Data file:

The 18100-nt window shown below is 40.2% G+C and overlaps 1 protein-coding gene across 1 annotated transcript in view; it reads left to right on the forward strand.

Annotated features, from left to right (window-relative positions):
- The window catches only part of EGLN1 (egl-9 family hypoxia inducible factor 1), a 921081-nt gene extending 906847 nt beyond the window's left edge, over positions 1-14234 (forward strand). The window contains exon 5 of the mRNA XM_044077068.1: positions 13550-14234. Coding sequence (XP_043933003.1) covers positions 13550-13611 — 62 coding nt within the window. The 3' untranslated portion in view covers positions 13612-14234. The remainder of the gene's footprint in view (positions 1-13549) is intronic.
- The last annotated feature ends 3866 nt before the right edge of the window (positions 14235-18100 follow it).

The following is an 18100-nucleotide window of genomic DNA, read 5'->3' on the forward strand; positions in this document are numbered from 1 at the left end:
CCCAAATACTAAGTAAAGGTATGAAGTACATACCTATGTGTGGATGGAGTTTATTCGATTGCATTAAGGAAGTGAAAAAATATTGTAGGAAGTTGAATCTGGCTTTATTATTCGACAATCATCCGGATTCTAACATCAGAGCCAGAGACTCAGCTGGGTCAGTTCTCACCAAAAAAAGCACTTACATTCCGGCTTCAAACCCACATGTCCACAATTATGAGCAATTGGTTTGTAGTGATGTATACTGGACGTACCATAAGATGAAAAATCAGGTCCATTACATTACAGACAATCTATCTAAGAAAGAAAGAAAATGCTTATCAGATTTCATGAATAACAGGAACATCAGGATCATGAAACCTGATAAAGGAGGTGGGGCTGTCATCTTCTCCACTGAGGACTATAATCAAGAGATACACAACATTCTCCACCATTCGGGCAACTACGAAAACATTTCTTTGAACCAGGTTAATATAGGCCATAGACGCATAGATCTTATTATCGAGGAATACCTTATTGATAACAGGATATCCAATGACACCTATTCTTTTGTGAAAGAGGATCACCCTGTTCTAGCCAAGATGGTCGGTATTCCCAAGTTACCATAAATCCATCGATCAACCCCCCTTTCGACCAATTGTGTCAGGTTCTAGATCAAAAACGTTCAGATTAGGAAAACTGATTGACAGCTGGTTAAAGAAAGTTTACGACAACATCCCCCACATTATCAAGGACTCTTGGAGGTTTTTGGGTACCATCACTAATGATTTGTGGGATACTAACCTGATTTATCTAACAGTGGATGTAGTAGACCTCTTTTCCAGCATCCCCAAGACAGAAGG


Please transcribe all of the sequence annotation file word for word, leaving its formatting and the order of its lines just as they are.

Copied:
The 18100-nt window shown below is 40.2% G+C and overlaps 1 protein-coding gene across 1 annotated transcript in view; it reads left to right on the forward strand.

Annotated features, from left to right (window-relative positions):
- The window catches only part of EGLN1 (egl-9 family hypoxia inducible factor 1), a 921081-nt gene extending 906847 nt beyond the window's left edge, over positions 1-14234 (forward strand). The window contains exon 5 of the mRNA XM_044077068.1: positions 13550-14234. Coding sequence (XP_043933003.1) covers positions 13550-13611 — 62 coding nt within the window. The 3' untranslated portion in view covers positions 13612-14234. The remainder of the gene's footprint in view (positions 1-13549) is intronic.
- The last annotated feature ends 3866 nt before the right edge of the window (positions 14235-18100 follow it).

The following is an 18100-nucleotide window of genomic DNA, read 5'->3' on the forward strand; positions in this document are numbered from 1 at the left end:
CCCAAATACTAAGTAAAGGTATGAAGTACATACCTATGTGTGGATGGAGTTTATTCGATTGCATTAAGGAAGTGAAAAAATATTGTAGGAAGTTGAATCTGGCTTTATTATTCGACAATCATCCGGATTCTAACATCAGAGCCAGAGACTCAGCTGGGTCAGTTCTCACCAAAAAAAGCACTTACATTCCGGCTTCAAACCCACATGTCCACAATTATGAGCAATTGGTTTGTAGTGATGTATACTGGACGTACCATAAGATGAAAAATCAGGTCCATTACATTACAGACAATCTATCTAAGAAAGAAAGAAAATGCTTATCAGATTTCATGAATAACAGGAACATCAGGATCATGAAACCTGATAAAGGAGGTGGGGCTGTCATCTTCTCCACTGAGGACTATAATCAAGAGATACACAACATTCTCCACCATTCGGGCAACTACGAAAACATTTCTTTGAACCAGGTTAATATAGGCCATAGACGCATAGATCTTATTATCGAGGAATACCTTATTGATAACAGGATATCCAATGACACCTATTCTTTTGTGAAAGAGGATCACCCTGTTCTAGCCAAGATGGTCGGTATTCCCAAGTTACCATAAATCCATCGATCAACCCCCCTTTCGACCAATTGTGTCAGGTTCTAGATCAAAAACGTTCAGATTAGGAAAACTGATTGACAGCTGGTTAAAGAAAGTTTACGACAACATCCCCCACATTATCAAGGACTCTTGGAGGTTTTTGGGTACCATCACTAATGATTTGTGGGATACTAACCTGATTTATCTAACAGTGGATGTAGTAGACCTCTTTTCCAGCATCCCCAAGACAGAAGG